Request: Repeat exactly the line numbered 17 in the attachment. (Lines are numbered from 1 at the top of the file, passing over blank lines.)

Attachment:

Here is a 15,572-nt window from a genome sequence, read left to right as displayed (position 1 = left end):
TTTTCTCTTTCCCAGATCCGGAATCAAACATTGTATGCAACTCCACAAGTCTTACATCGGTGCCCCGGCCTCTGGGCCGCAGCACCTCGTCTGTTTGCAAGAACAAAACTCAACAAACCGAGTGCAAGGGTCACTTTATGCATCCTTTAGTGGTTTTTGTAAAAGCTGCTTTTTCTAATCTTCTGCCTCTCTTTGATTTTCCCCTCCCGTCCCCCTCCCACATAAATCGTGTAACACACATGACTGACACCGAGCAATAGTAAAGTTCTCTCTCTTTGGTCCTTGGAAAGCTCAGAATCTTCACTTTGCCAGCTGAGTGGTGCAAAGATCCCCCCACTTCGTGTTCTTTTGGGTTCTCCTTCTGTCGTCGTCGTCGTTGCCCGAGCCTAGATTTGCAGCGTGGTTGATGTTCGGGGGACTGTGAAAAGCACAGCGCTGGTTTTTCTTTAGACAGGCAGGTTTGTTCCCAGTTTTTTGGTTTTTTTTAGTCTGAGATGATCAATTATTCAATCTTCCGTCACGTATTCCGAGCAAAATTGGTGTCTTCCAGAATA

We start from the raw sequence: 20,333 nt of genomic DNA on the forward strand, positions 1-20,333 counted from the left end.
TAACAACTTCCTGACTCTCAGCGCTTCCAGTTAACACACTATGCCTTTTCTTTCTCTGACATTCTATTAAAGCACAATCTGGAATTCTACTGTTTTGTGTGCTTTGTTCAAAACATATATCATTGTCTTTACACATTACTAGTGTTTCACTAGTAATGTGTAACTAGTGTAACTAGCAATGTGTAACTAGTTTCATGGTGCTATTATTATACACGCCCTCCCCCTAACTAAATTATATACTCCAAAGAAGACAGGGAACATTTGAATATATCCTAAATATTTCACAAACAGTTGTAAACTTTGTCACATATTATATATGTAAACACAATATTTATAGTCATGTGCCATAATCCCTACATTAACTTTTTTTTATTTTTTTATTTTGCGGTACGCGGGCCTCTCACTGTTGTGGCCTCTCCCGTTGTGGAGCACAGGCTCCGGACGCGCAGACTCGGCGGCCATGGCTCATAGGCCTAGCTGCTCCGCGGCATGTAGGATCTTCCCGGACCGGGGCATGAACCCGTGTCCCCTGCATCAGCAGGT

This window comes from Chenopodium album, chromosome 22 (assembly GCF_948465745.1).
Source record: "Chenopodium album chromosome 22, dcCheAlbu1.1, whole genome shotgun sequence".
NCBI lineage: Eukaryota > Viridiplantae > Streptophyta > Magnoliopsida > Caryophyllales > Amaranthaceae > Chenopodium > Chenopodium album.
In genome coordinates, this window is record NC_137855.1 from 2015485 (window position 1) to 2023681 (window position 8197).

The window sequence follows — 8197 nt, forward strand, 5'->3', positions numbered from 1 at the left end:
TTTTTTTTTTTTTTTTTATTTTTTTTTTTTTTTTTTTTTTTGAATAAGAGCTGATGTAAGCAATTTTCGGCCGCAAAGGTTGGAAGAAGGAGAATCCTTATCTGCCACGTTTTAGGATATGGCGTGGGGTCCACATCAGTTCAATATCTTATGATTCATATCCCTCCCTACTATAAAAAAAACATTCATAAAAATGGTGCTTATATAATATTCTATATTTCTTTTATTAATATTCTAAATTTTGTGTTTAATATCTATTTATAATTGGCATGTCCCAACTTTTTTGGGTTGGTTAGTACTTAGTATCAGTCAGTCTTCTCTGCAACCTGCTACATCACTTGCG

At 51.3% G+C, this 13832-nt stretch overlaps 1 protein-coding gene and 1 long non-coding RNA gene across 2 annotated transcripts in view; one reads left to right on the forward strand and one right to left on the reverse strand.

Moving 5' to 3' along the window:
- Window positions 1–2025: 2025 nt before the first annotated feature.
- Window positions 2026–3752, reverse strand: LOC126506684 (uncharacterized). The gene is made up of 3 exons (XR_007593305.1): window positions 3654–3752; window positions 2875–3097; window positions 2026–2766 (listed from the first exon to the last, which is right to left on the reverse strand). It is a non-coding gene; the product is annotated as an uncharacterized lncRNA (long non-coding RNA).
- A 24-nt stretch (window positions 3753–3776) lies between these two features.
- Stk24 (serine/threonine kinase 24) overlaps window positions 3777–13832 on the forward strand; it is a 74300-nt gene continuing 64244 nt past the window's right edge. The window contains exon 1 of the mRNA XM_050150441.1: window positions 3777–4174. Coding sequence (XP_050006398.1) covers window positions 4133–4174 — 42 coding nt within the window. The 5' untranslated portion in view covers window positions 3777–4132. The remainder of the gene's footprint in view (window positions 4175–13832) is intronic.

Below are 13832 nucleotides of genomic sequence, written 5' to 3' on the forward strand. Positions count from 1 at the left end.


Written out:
Below are 13832 nucleotides of genomic sequence, written 5' to 3' on the forward strand. Positions count from 1 at the left end.